Some of these wild cattle, especially the bulls, were fierce
and greatly feared. The most infamous one was a big red bull
nicknamed “Roscoe.” His normal area was West Bay Swamp, a
good fifteen miles from where I stood.

I’d heard tales of this bull and had no doubt it was him
standing fifty yards in front of me. It’s Roscoe. That storm must
have run him off from his usual stomping grounds.
Speaking of stomping grounds, that is exactly what Roscoe
was doing. Upon spotting me, his front hoof began throwing
clods of mud behind him angrily. He was the bull of the woods
and well known for attacking other bulls, horses, and even
humans—I fit in that last category and it was obvious this meant
trouble for me.

Filled with fear, I looked around for a climbable tree, but saw
only tall pines with no lower limbs. Only a fox squirrel was going
to scale those trees, not a scared boy. My best shot at escape lay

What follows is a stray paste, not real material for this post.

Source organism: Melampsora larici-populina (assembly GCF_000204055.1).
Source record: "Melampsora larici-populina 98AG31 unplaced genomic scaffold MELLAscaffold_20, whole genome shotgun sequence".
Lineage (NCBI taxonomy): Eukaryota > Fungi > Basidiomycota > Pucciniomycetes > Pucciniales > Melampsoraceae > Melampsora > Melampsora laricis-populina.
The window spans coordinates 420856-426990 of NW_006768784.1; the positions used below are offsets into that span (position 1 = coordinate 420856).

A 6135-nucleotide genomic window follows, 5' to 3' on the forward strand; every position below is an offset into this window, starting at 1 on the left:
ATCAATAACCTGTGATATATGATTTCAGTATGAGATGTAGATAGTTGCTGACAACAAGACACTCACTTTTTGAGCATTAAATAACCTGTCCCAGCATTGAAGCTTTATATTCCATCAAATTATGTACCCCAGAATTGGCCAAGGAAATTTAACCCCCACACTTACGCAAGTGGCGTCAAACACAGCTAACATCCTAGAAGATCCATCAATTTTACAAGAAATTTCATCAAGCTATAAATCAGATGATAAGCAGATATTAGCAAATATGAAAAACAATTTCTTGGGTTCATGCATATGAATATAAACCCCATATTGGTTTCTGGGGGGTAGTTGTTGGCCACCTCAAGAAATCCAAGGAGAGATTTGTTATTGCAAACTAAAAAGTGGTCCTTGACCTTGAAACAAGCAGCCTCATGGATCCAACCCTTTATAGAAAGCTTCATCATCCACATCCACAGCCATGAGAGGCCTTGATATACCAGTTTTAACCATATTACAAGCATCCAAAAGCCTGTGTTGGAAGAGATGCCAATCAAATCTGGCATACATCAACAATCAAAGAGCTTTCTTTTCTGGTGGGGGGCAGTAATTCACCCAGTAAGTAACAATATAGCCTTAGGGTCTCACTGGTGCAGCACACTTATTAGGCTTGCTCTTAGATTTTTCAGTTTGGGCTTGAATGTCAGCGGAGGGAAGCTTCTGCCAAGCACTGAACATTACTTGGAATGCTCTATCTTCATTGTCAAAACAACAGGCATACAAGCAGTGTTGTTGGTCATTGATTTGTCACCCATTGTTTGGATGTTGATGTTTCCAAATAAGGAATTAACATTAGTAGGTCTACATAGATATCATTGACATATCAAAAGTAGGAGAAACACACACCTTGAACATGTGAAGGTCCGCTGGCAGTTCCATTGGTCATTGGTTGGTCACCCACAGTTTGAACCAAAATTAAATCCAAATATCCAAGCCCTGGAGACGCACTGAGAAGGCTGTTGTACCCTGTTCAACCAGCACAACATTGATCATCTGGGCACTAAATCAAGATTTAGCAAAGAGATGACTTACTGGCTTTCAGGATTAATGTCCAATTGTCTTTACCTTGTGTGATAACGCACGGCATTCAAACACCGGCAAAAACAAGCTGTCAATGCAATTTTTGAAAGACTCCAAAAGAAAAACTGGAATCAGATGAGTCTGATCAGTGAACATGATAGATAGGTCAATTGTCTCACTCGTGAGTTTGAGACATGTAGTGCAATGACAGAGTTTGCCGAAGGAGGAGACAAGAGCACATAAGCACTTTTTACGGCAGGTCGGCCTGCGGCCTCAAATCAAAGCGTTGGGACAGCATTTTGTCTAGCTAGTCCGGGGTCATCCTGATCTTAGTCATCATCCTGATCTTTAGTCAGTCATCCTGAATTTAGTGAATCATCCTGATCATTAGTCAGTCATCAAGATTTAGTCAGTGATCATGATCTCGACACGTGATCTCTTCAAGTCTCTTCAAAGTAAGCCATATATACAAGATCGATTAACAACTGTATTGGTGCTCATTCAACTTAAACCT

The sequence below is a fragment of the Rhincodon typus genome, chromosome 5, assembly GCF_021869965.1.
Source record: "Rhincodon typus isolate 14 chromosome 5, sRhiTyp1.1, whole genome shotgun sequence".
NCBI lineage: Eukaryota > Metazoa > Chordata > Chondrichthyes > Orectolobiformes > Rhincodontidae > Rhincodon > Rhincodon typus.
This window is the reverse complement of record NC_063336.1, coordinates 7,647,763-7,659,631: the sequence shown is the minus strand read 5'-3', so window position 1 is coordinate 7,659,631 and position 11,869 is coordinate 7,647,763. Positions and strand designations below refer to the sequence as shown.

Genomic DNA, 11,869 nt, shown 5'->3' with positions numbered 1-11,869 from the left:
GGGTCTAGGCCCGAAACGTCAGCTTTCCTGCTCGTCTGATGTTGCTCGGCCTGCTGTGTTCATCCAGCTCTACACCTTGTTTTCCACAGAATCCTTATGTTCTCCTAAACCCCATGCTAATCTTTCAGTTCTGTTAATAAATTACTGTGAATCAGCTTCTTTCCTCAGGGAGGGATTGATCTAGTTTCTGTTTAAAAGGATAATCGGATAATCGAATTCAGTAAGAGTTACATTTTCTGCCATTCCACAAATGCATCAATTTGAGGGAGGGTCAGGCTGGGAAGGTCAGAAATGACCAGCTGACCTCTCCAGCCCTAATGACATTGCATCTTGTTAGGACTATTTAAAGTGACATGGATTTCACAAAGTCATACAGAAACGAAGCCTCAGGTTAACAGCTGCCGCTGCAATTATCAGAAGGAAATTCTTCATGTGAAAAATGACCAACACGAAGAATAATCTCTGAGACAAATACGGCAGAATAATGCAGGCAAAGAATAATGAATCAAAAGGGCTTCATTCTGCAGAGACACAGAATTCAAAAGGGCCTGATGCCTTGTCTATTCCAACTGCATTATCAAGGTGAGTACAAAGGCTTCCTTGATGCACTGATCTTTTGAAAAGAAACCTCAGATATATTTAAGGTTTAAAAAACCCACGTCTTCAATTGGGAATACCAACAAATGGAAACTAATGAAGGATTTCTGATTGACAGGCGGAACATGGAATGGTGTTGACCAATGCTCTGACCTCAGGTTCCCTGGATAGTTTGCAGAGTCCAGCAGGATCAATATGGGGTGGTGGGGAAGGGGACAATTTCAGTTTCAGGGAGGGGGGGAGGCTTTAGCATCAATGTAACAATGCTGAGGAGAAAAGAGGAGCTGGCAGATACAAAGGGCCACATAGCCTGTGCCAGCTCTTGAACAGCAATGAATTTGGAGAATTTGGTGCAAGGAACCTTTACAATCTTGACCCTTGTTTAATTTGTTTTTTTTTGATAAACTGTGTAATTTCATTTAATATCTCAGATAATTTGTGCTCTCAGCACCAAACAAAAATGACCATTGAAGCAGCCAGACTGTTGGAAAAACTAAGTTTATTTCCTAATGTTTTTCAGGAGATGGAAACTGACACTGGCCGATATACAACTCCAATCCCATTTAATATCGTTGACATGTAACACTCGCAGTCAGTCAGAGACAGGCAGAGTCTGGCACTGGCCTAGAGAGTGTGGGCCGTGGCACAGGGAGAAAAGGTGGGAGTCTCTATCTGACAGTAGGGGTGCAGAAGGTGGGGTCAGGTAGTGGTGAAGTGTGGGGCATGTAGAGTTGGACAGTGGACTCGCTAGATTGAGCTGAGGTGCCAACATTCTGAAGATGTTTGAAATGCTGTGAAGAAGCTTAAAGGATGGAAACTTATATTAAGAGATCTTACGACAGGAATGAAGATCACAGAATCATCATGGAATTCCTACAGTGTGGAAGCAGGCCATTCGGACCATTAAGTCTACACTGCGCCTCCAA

toward the swamp, where low-limbed climbable hardwood trees
grew. We both moved at the same time—I scampered like a scalded
dog toward the swamp, with Roscoe chasing after me. Each time
I’d glance back, he’d gained on me. Soon, I could easily hear his
plodding steps closing the distance.

There was no way I’d make the swamp at this rate, so I
decided to use the fallen trees to my advantage. Directly ahead of
me was a pine top. I waded into it, pushing my way clear to the
other side. Roscoe couldn’t get through as quickly, and I gained
some running room.

However, in the clearings, he’d shorten my lead. A panic filled
my chest knowing I couldn’t outrun him much further.
Climbing through another treetop, I broke off a small limb.
When I came out of the top, Roscoe was already around the
treetop, heading me off at the pass.

I immediately reversed direction—running right back into
the treetop. Snorting with rage, he came back around, matching
my every move. We danced a deadly dance, a terrified boy and an